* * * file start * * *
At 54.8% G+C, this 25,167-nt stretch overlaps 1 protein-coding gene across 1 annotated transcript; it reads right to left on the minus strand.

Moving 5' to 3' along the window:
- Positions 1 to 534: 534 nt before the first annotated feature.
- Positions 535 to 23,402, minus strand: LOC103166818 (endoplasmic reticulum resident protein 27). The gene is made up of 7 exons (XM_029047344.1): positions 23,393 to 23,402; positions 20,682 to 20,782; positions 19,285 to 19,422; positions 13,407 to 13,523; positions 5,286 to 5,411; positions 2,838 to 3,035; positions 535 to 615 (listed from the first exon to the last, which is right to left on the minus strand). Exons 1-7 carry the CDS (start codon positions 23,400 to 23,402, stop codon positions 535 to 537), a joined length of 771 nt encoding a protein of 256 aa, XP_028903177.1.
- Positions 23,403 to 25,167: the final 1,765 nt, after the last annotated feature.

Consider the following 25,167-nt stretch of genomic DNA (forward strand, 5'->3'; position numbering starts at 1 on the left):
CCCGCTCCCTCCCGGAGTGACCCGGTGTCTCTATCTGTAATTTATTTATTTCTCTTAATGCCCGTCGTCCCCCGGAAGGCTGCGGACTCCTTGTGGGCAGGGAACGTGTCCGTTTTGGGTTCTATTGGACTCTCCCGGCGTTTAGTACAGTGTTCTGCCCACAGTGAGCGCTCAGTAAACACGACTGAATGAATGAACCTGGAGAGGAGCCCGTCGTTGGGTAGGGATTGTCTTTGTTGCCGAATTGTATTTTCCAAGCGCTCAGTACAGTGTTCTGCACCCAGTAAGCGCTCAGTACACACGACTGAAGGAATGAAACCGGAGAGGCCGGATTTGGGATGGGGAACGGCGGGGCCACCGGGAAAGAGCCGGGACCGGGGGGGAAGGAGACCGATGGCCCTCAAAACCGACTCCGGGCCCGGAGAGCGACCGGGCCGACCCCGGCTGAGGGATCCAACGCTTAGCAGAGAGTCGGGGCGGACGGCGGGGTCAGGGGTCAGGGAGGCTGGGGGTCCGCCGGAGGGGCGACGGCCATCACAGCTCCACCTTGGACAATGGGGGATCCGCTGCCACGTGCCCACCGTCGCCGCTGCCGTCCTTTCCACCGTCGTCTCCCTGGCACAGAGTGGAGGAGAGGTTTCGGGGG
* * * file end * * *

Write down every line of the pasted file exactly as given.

At 54.8% G+C, this 25,167-nt stretch overlaps 1 protein-coding gene across 1 annotated transcript; it reads right to left on the minus strand.

Moving 5' to 3' along the window:
- Positions 1 to 534: 534 nt before the first annotated feature.
- Positions 535 to 23,402, minus strand: LOC103166818 (endoplasmic reticulum resident protein 27). The gene is made up of 7 exons (XM_029047344.1): positions 23,393 to 23,402; positions 20,682 to 20,782; positions 19,285 to 19,422; positions 13,407 to 13,523; positions 5,286 to 5,411; positions 2,838 to 3,035; positions 535 to 615 (listed from the first exon to the last, which is right to left on the minus strand). Exons 1-7 carry the CDS (start codon positions 23,400 to 23,402, stop codon positions 535 to 537), a joined length of 771 nt encoding a protein of 256 aa, XP_028903177.1.
- Positions 23,403 to 25,167: the final 1,765 nt, after the last annotated feature.

Consider the following 25,167-nt stretch of genomic DNA (forward strand, 5'->3'; position numbering starts at 1 on the left):
CCCGCTCCCTCCCGGAGTGACCCGGTGTCTCTATCTGTAATTTATTTATTTCTCTTAATGCCCGTCGTCCCCCGGAAGGCTGCGGACTCCTTGTGGGCAGGGAACGTGTCCGTTTTGGGTTCTATTGGACTCTCCCGGCGTTTAGTACAGTGTTCTGCCCACAGTGAGCGCTCAGTAAACACGACTGAATGAATGAACCTGGAGAGGAGCCCGTCGTTGGGTAGGGATTGTCTTTGTTGCCGAATTGTATTTTCCAAGCGCTCAGTACAGTGTTCTGCACCCAGTAAGCGCTCAGTACACACGACTGAAGGAATGAAACCGGAGAGGCCGGATTTGGGATGGGGAACGGCGGGGCCACCGGGAAAGAGCCGGGACCGGGGGGGAAGGAGACCGATGGCCCTCAAAACCGACTCCGGGCCCGGAGAGCGACCGGGCCGACCCCGGCTGAGGGATCCAACGCTTAGCAGAGAGTCGGGGCGGACGGCGGGGTCAGGGGTCAGGGAGGCTGGGGGTCCGCCGGAGGGGCGACGGCCATCACAGCTCCACCTTGGACAATGGGGGATCCGCTGCCACGTGCCCACCGTCGCCGCTGCCGTCCTTTCCACCGTCGTCTCCCTGGCACAGAGTGGAGGAGAGGTTTCGGGGG